And finally, there is the cost of fragmented attention. The “salon culture” of conferences, events, private dinners, happy hours, and coordinated social media campaigns is all with good intentions, but we may be at the point where the increase in the number of new companies with cash to spend and new investment vehicles eager to brand themselves for deal flow. To be clear, the intentions here are mostly pure, but in aggregate, it presents the ecosystem with an “Attention Tax.”
And, when this tax is combined with fragmented financial capital and fragmented human capital, it creates more noise and makes it harder to find the signal. Consider startups working on the blockchain, for instance — while many have been seeded in the local ecosystem, on a global level the communities of developers working on the most interesting projects are more likely to reside in places like New York City, China, and Europe. Or, consider that some of the best VC firms in the world have quietly amassed portfolios with a concentration in non-Silicon Valley companies, choosing instead to hunt for deals in the corners of Europe, China, or across America, where the entry price makes more sense for VC-style returns. These founders and investors face other challenges by not being in the Bay Area right now, but they also enjoy some timely advantages in this time of Mass Fragmentation.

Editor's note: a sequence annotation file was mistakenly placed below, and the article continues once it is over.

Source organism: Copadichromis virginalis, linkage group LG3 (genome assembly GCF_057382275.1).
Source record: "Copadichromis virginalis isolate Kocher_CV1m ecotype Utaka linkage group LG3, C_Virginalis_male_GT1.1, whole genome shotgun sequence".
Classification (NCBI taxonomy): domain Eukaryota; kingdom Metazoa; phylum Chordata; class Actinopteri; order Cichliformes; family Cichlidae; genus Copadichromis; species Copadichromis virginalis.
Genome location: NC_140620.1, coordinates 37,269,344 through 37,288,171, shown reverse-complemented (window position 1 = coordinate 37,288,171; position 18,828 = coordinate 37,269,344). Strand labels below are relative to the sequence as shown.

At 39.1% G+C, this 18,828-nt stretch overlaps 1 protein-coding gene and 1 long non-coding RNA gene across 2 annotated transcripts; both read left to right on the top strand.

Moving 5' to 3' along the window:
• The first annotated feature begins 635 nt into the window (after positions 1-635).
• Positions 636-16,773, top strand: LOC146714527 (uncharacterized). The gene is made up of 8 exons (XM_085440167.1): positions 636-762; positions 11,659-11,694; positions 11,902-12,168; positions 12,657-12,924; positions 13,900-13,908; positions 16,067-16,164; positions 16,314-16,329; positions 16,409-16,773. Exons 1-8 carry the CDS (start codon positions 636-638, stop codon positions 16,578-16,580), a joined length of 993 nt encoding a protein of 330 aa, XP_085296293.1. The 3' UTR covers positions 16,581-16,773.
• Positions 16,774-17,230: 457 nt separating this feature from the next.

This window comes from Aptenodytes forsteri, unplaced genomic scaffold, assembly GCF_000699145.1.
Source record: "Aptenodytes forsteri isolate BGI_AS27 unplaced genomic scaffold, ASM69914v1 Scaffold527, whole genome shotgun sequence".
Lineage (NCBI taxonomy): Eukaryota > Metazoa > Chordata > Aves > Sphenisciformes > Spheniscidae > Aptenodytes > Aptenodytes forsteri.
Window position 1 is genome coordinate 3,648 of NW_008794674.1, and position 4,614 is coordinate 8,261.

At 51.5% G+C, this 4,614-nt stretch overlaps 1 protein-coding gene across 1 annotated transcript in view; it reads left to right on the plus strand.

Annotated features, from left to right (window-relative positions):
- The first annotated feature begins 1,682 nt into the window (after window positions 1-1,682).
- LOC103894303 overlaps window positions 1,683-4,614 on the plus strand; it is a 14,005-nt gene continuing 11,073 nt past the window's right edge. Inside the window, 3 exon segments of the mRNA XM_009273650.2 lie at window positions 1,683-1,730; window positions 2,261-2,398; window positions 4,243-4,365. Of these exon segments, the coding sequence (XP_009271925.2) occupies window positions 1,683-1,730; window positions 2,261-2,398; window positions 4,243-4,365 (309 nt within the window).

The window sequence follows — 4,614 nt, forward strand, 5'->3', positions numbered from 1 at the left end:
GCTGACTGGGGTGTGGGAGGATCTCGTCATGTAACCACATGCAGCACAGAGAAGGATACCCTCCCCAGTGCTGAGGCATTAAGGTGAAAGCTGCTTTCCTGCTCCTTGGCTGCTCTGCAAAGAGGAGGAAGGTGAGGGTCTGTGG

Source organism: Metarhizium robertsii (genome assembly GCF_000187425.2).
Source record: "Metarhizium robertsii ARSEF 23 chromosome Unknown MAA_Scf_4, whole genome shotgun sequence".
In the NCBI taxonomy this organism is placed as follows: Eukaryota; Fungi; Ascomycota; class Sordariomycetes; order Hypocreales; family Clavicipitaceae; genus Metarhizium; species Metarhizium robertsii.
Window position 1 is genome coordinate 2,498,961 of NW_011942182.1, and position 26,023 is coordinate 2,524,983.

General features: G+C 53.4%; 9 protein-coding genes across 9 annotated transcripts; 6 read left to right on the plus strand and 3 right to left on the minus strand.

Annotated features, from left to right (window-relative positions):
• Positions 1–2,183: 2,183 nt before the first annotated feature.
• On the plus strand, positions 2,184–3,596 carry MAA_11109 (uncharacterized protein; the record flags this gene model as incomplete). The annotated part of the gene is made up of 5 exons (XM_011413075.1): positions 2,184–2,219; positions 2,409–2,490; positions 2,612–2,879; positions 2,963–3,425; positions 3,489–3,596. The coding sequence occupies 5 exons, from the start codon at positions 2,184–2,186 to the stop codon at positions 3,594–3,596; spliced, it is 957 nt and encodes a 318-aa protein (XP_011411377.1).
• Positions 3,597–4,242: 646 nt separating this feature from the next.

On occasion, I have had the good fortune of purely investing in a person, usually someone I know well, usually someone I call a friend. I have happily done this with companies like Trusted and EaseCentral. And, I did the same thing with Joe Fernandez and his new company out of Los Angeles, Joymode.
I first got to meet Joe because I wrote about how his previous (controversial) startup, Klout, was actually on to something counterintuitive. Klout was controversial for many reasons, the biggest being that its seemingly arbitrary ranking of social profiles seemed to fly in the face of the democratizing force of social media. It went so far to the point where influential Tech Twitterati would publicly tweet their distaste for the service, even though Joe and his team (run by friends like Don, Matt, and others) attracted institutional investment from some of the best firms on Sand Hill.
I never understood why people hated on Klout so much, so as I was writing about it (see here), it gave Joe and I excuse to meet, hang out, and over the years, become friends. Fast forward a few years, was hanging out with Joe and he informed me that he was packing his bags, headed down south, leaving the Valley behind. He was about to become a dad, and he wanted a change of scenery. Knowing Joe, i can’t blame him. As he was leaving, he was thinking about a new company (originally called “Funship”!) with his cofounder, so I immediately made sure I was meeting him a lot and part of those chats. I was personally bummed that Joe would be leaving town, but also excited about the prospect of getting to invest in Joe.
In the summer of 2014, I wrote a check into Funship and shared the opportunity with a few friends who grew equally as excited as me. For the past two years, Joe and his team have quietly been building Joymode, building the consumer app experience, getting the operations right, and testing a new consumer concept in downtown Los Angeles, a world away from San Francisco’s saturated consumer culture. It’s early days, but I never worry about Joe’s drive.